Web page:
We drive Johnny English’s Vantage. Astons on film Johnny English Vantage. We meet the star of the new JE movie and chat to its co-star, Rowan Atkinson. Johnny English is back - at the wheel of a missile-equipped Vantage. We drive the car from the film - and its stunt double - and talk to Rowan Atkinson about his enduring love of ‘analogue Astons’. Words Peter Tomalin. Photography Dean Smith.


THE FULL ENGLISH

COVER STORY 'JOHNNY ENGLISH' VANTAGE


That is it with British secret agents and Aston Martins? Cinema audiences famously cheered during screenings of the Bond movie Skyfall when 007 opened his lock-up to reveal his beloved DB5. There were similar cheers during showings of the original Johnny English film when the titular hero launched a missile from his DB7 Vantage to take out an incriminating Gatso speed camera. There are missiles, too, in the new Johnny English film, the third in the series, which opens in early October. There is also, as you may have gathered by now, an Aston Martin...


We drive Johnny English’s 1978 Aston Martin V8 Vantage 'Oscar India'
We drive Johnny English’s 1978 Aston Martin V8 Vantage 'Oscar India'

Johnny English has always been something of a Bond tribute act, which naturally enough extends to the cars and the gadgets. In his second outing, 2011's Johnny English Reborn, our hapless hero had his head turned by a tricked- up, voice-activated Rolls-Royce Phantom Coupe. But in Johnny English Strikes Again, we find him back at the wheel of an Aston Martin. Or two Aston Martins, as we're about to discover.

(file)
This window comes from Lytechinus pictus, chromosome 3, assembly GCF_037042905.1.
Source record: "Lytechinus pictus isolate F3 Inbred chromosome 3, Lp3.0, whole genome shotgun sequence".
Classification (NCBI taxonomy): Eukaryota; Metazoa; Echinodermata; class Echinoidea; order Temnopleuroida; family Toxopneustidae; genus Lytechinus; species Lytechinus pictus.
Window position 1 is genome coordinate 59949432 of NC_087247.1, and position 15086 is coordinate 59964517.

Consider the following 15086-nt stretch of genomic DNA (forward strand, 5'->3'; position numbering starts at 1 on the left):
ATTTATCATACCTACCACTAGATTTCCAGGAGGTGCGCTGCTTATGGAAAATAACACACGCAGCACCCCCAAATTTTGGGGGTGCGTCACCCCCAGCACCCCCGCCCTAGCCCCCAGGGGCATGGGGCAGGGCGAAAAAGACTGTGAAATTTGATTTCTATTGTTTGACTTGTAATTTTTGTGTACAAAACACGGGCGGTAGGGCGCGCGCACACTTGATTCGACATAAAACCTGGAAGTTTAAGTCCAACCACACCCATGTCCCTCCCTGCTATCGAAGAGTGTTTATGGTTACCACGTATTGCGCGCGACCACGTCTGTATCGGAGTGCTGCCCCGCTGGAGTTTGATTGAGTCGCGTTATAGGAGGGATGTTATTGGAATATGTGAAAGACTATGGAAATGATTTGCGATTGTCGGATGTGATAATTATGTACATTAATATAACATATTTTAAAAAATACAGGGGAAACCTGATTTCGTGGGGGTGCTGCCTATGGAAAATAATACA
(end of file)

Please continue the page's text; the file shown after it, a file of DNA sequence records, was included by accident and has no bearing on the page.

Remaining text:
The Aston that gets most of the screen-time in the new film is the one you see here, BAV 862T, and right now I'm driving it across Vauxhall Bridge in central London towards the architectural absurdity that is the MI6 building. It's a slightly surreal moment - and completely marvellous and rather nerve-wracking all at the same time. Not only is this the actual car from the movie, it's also Rowan Atkinson's personal property. Try not to break it, Tomalin...


We drive Johnny English’s 1978 Aston Martin V8 Vantage 'Oscar India'
We drive Johnny English’s 1978 Aston Martin V8 Vantage 'Oscar India'

Spool back a couple of hours and I've just arrived at the impressive new HQ of Aston specialists Nicholas Mee & Co, nestled in the Hertfordshire countryside just outside the M25. Nick and his team have been looking after Rowan's car ever since filming ended a few months ago. In that time it's had a general health check, a gearbox rebuild and - most strikingly - a complete retrim in magnolia leather. Nick opens the driver's door and invites me to stick my head inside the cabin. It looks - and smells - absolutely wonderful.

Nick's relationship with Rowan goes way back, to the early 1980s, when the young comedic actor was enjoying the first fruits of fame and fortune - and just starting to indulge his love of slightly eccentric British sports cars. Nick himself, then sales director of Aston Martin, sold Rowan his very first Aston, a V8 of a similar vintage - and hue - to this one, though not a Vantage. It would be the first of a string of Astons that Atkinson would own over the next decade and a half and would seed a lasting affection for the classic V8s.